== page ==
Monday, 12 November 2012

The Hackneyed accounts on Diwali


It’s interesting that though people have different perceptions, sometimes they are easily led in herds. As the mood of the season calls for, much has been written about Diwali- different people but same structure of write ups. First they all begin by explaining “what is Diwali”, the etymology as well as the mythology. Then they grimace on how the youth of today has forgotten the true meaning of the festival, how the “good over evil” is just a phrase known but not followed and finally ends with sermons over why not to burst fireworks- environmental issues and all.
Now this raises a few questions in my mind- why reproduce the history in a flowery jargon- you’re not offering a fresh perspective, just rephrasing sentences, jumbling words and putting the same content ! What fun is that?
A rose is a rose is a rose- whoever calls it by whatever name!
So stop writing about the history just because you want  to write something! Anything!
Write only if you can offer something in your writing that others already haven’t! Write about the customs less known, the stories rarely told and the myths barely heard about. Write about what the festival means to you!  Stop rehashing wiki content!
Second issue at hand- youth of today and festival of lights- Oh, how empathetically is this written!  Seriously, you have a problem at hand and all you care about it is to write an article and do nothing? Who is to be blamed if the younger generation isn’t aware of the significance of Diwali? Whose responsibility is it to correct their path? No one answers! Just write your hearts out and forget all about it seems the mantra! Educate them, talk to them, tell them. Don’t act as though you are helpless and all that’s happening is inevitable! There are some sensible youngsters out there, willing to listen in awe. Instead of giving them iphones or pods or plants-whatever they are called, give them books- Ramayana, Mahabharatha to read! Make the kids understand why they are dressed in new clothes, why they eat the special food on a festival. Do that instead of blogging out your grievances!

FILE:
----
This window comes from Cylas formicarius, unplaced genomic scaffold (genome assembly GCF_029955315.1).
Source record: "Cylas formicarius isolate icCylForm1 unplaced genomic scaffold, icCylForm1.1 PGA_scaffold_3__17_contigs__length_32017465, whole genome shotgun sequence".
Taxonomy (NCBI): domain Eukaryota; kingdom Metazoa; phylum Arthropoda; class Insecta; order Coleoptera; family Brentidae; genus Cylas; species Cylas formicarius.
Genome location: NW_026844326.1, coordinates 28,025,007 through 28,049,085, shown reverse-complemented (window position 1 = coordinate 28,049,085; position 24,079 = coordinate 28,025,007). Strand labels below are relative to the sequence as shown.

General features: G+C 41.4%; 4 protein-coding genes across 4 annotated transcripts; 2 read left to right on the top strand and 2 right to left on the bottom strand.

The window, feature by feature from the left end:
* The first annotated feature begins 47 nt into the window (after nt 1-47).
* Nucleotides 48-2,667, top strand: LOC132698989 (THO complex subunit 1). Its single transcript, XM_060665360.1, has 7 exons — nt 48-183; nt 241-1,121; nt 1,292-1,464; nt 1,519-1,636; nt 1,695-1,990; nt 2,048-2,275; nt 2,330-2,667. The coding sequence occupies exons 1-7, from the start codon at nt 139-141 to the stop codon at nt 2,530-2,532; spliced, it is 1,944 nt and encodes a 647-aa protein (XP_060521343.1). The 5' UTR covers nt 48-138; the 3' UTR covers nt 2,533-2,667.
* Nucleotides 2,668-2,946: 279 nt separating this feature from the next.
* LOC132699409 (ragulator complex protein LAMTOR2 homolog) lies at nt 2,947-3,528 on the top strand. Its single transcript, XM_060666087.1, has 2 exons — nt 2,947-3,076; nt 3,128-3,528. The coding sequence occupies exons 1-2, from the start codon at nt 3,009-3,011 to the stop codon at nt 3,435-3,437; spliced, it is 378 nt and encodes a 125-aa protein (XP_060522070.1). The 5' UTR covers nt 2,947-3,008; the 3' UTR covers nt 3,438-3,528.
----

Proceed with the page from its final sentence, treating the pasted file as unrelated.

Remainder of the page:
Oh and this is my favorite part- Fireworks. Much has been written discouraging children from playing with fireworks. I get it completely that it has a very negative effect on the environment but what good does your gas emitting car/motorcycle do to the environment? Now you will tell me that the measures of pollution are far greater on one day than the rest of the year. So that’s how you justify yourself? Great, nothing left for me to say here hypocrites.
But what about the children whose life is lost in making these cursed crackers, you may ask. Then what about child labor, I ask you. What have you done with respect to that? Do you actively oppose it? Are you sure you never used a child laborer in your house before or haven’t known someone who has? Those children work there, at those factories because the custom of child labor in prevalent everywhere in the country! you are responsible for their death as much as any of those factory people.
And fireworks finds a mention in the history too. They say lamps lit the streets and fireworks lit up the sky in celebration of Lord Rama’s return. The essence of Diwali is all the lessons it carries as well as the fireworks! For kids, its one of the most awaited festivals of the year, at least, not so long ago, in my age it was! How hilarious that you should think an ipad in their hands isn’t half as dangerous as a cracker? I feel sorry for the kids who are robbed of their childhood this way.
There’s got to be a way out, a way around? Find that way and let the fun persist!
Ah, who is listening to these ramblings anyway?!
Go on, explain Diwali- mutilate it letter by letter, let the hackneyed hypocrites speak up yet again, and let the sermons over crackers continue...
Oh forget, it's Diwali!!

Have a crackling one!
:)

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